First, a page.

Sprawl has metastasized in once-peaceful Riverview in just a few years, with no end in sight.
By JAN DUNLAP
Published October 3, 2003
In 1988 I moved from Honolulu to Riverview, into a home on 2 acres with a spring-fed lake.
Riverview was a quaint, friendly little town on the Alafia River, a big change from the hustle and bustle of cosmopolitan Honolulu. I loved the serenity of the lake with its teeming waterfowl; I liked watching raccoon, armadillo, possum and fox run free. Best of all, there was a picturesque 10-acre ranch across the street that was running a small herd of cattle and a few horses.
It all changed in 1995 with the approval of a 247-unit "affordable housing" complex called Bayou Crossings less than 1 mile from my home. It changed Riverview as I knew it, forever.
The residents north of the Alafia River have watched high-density urban sprawl blight this part of Riverview. Heavy industry has polluted our air, lakes, wells and the river. The fish aren't safe to eat. Wildlife is conspicuously absent.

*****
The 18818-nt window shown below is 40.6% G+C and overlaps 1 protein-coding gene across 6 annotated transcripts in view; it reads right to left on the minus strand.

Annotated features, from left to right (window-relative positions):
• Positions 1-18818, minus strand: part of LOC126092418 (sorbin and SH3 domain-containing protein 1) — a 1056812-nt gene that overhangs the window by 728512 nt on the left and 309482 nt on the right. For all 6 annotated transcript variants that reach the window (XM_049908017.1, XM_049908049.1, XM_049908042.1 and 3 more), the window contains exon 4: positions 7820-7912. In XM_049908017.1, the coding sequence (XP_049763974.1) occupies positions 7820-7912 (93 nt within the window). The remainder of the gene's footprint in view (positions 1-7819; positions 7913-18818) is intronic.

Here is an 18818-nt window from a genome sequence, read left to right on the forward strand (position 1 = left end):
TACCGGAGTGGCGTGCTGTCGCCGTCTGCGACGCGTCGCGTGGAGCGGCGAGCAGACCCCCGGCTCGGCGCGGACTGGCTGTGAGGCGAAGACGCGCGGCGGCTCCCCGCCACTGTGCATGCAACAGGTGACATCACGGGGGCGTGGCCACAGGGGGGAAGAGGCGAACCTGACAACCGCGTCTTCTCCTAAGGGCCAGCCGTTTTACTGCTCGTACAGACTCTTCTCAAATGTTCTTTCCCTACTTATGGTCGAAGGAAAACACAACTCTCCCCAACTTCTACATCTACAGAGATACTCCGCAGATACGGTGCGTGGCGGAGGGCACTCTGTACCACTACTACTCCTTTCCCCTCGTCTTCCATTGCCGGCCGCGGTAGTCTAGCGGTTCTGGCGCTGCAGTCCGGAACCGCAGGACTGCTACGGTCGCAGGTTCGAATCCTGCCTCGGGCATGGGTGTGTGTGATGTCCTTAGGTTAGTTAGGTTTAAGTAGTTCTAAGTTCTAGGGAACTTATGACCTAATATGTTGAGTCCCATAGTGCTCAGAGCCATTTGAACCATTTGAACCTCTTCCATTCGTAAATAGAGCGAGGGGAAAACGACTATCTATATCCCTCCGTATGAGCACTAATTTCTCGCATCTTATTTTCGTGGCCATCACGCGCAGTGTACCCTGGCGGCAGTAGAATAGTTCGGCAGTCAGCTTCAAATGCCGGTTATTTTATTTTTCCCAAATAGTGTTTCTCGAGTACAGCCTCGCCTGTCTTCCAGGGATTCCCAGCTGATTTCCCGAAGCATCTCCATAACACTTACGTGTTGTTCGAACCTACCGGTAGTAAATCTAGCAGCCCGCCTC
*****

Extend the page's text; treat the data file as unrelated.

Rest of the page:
The roar of traffic on Interstate 75 and U.S. 301 has replaced the serenity. Orange groves have been replaced by 238 new homes at the end of our street, most of the ranch and pasture land across from my home is now 849 new houses, there are 400-plus luxury apartments to the north, and soon there will be 1,441 apartments, townhouses, single-family homes and commercial property to the west, with no infrastructure in place to support it.
Hillsborough County commissioners, planners and administrators have planned the I-75 corridor very poorly. We have 12,000 new residents in less than a 3-mile radius with no basic infrastructure.
We have flooding in our neighborhoods for the first time in history, traffic is a nightmare, schools are overcrowded, and crime is on the increase. We don't have the water, goods or services to support the density, yet the development continues at phenomenal speed all the way to Big Bend Road in Summerfield and beyond.
The county has a cavalier approach: High-density development for Riverview. The people hear from the County Commission and planners: "It was approved in the General Comprehensive Plan in 1983 and we are powerless." I don't agree.
The people that appear before the Hearing Master and at County Commission meetings are dismissed as so much rubbish when we present the residents' point of view. The developers have high-profile attorneys making huge profits, while the grass-roots folks cannot afford it.
We raise our voices in disgust, but we are not heard. As an added insult, the county refers to Riverview as south Brandon. We are proudly Riverview! Now, I ask, who is working for whom?